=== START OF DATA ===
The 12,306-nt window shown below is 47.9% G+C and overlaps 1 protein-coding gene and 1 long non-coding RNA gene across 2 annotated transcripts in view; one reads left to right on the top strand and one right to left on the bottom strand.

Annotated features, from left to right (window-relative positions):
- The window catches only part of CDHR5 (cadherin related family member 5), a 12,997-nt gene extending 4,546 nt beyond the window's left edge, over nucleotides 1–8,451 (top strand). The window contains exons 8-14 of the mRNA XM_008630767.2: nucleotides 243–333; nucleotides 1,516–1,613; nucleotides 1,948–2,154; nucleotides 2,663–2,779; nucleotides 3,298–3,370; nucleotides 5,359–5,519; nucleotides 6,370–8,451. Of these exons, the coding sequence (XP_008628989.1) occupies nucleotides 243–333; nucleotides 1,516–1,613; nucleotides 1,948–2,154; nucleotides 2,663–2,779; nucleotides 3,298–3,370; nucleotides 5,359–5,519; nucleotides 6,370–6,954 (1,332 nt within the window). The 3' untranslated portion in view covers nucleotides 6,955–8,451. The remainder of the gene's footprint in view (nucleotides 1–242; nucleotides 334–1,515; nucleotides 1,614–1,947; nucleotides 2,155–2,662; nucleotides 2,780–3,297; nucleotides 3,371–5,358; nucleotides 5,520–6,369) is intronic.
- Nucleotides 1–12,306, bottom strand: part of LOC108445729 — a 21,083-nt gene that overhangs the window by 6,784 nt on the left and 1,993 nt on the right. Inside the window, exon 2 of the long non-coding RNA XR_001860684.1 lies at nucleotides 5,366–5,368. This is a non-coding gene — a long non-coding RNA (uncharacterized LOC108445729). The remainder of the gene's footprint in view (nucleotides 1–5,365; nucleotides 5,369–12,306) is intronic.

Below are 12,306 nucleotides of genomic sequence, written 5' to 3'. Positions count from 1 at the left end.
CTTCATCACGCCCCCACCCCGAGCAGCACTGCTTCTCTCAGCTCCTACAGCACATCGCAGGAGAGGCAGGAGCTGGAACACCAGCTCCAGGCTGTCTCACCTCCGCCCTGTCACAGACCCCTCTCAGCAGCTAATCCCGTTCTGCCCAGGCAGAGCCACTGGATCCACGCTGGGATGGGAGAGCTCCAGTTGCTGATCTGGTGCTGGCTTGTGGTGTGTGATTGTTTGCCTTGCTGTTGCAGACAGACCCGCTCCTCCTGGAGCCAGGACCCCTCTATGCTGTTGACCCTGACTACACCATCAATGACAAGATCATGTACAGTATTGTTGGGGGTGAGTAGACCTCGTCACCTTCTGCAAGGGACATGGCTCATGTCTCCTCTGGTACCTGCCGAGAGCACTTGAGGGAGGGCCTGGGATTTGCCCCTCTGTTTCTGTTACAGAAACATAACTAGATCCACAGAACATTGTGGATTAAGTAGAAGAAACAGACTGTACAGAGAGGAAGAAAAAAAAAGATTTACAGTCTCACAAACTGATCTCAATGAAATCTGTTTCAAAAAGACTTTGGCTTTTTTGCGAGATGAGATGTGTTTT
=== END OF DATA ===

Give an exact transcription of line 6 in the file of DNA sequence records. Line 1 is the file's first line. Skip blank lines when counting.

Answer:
CTTCATCACGCCCCCACCCCGAGCAGCACTGCTTCTCTCAGCTCCTACAGCACATCGCAGGAGAGGCAGGAGCTGGAACACCAGCTCCAGGCTGTCTCACCTCCGCCCTGTCACAGACCCCTCTCAGCAGCTAATCCCGTTCTGCCCAGGCAGAGCCACTGGATCCACGCTGGGATGGGAGAGCTCCAGTTGCTGATCTGGTGCTGGCTTGTGGTGTGTGATTGTTTGCCTTGCTGTTGCAGACAGACCCGCTCCTCCTGGAGCCAGGACCCCTCTATGCTGTTGACCCTGACTACACCATCAATGACAAGATCATGTACAGTATTGTTGGGGGTGAGTAGACCTCGTCACCTTCTGCAAGGGACATGGCTCATGTCTCCTCTGGTACCTGCCGAGAGCACTTGAGGGAGGGCCTGGGATTTGCCCCTCTGTTTCTGTTACAGAAACATAACTAGATCCACAGAACATTGTGGATTAAGTAGAAGAAACAGACTGTACAGAGAGGAAGAAAAAAAAAGATTTACAGTCTCACAAACTGATCTCAATGAAATCTGTTTCAAAAAGACTTTGGCTTTTTTGCGAGATGAGATGTGTTTT